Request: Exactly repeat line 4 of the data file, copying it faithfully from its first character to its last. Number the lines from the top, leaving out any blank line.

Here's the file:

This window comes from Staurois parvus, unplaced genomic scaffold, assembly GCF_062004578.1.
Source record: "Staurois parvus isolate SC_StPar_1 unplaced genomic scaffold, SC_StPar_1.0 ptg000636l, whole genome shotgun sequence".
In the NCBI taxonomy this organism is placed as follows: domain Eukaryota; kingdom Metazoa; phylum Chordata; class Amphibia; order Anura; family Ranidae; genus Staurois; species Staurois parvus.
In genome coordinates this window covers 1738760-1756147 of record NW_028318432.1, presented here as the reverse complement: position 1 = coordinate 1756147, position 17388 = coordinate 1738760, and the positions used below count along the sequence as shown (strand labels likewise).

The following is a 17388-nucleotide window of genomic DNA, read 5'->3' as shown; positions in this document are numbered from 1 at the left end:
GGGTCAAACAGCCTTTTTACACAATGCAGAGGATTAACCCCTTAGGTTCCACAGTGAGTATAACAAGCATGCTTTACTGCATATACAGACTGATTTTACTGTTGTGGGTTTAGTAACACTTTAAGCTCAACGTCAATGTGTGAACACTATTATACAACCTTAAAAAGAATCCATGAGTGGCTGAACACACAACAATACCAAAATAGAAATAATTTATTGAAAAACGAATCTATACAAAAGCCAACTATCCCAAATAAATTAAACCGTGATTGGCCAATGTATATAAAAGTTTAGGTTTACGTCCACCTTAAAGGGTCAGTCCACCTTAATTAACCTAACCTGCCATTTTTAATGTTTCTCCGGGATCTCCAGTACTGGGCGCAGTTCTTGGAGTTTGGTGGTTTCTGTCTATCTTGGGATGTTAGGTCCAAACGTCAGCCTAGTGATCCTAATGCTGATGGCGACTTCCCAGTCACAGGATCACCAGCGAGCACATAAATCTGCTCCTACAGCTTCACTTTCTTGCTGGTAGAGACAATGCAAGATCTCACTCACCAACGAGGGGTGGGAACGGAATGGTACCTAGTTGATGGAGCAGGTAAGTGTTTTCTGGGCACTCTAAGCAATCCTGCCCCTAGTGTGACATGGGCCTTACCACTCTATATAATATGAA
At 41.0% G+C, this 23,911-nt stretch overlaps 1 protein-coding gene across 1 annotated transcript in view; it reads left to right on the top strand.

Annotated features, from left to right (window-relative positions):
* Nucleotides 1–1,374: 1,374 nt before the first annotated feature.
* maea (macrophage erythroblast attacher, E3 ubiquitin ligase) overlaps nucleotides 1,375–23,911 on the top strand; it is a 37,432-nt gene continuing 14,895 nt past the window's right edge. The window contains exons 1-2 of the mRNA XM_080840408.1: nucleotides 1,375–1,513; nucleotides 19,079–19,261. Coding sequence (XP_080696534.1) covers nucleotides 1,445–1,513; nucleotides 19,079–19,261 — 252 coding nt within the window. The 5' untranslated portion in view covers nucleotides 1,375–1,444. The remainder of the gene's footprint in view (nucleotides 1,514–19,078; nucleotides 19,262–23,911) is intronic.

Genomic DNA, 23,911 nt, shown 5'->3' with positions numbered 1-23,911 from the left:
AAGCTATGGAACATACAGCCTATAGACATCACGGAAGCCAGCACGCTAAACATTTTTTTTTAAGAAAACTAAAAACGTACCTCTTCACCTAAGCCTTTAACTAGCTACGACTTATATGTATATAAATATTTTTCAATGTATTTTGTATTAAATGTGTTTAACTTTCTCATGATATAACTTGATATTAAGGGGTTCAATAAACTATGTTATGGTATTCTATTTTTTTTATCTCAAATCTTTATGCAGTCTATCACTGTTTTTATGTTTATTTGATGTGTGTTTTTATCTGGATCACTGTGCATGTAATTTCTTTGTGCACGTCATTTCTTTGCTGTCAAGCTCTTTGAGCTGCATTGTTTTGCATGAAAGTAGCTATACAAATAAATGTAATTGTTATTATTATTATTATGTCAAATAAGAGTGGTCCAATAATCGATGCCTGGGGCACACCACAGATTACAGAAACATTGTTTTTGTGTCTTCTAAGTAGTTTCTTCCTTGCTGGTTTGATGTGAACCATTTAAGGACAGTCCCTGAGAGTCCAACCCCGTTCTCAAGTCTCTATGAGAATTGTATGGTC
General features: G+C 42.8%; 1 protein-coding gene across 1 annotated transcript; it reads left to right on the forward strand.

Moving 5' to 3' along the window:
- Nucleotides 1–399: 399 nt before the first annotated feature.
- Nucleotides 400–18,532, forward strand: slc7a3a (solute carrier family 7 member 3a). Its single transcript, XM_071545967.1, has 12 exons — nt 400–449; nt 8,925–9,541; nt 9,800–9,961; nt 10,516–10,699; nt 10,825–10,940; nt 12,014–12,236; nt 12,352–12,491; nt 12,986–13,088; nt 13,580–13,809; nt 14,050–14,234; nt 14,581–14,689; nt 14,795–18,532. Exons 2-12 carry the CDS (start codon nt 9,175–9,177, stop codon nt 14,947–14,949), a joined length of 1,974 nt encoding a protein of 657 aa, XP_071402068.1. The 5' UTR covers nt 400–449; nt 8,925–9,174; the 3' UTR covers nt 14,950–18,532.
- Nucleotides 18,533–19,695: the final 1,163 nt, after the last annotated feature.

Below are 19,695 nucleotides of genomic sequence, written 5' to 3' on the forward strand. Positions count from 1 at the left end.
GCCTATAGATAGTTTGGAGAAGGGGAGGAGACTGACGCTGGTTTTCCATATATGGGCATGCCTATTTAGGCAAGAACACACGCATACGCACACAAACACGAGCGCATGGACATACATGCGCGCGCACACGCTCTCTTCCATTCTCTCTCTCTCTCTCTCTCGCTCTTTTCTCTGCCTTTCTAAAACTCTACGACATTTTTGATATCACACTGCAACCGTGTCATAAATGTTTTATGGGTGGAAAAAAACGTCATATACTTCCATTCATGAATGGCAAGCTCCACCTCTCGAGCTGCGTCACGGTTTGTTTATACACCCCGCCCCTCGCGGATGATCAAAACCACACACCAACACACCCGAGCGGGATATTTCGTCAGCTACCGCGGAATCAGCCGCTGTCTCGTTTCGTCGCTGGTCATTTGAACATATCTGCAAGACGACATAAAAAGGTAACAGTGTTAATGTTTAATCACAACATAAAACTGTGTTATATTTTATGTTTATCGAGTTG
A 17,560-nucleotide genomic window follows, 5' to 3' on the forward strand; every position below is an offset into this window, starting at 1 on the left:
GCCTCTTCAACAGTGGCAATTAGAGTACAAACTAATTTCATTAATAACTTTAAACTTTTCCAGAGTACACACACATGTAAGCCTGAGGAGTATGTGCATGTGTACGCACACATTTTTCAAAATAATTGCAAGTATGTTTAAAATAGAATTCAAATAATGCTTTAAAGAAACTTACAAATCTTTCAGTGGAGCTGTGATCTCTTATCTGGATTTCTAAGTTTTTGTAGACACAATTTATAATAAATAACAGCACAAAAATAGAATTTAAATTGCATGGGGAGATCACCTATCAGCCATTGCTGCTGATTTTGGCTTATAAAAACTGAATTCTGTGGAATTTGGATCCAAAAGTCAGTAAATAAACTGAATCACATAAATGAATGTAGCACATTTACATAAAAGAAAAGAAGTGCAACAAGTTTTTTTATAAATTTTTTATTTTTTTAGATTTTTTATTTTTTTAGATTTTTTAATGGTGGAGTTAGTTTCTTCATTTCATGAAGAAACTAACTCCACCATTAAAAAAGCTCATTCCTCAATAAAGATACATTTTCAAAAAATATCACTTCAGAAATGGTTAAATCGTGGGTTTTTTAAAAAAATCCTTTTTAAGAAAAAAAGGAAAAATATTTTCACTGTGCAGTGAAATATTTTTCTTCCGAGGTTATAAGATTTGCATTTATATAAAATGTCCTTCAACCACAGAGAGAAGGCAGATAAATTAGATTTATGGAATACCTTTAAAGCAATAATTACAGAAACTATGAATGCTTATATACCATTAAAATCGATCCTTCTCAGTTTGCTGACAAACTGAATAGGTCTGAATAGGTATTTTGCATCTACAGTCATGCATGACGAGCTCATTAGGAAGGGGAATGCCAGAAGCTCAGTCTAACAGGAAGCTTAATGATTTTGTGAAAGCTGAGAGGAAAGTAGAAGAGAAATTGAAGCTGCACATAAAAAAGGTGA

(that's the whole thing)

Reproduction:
In genome coordinates this window covers 1738760-1756147 of record NW_028318432.1, presented here as the reverse complement: position 1 = coordinate 1756147, position 17388 = coordinate 1738760, and the positions used below count along the sequence as shown (strand labels likewise).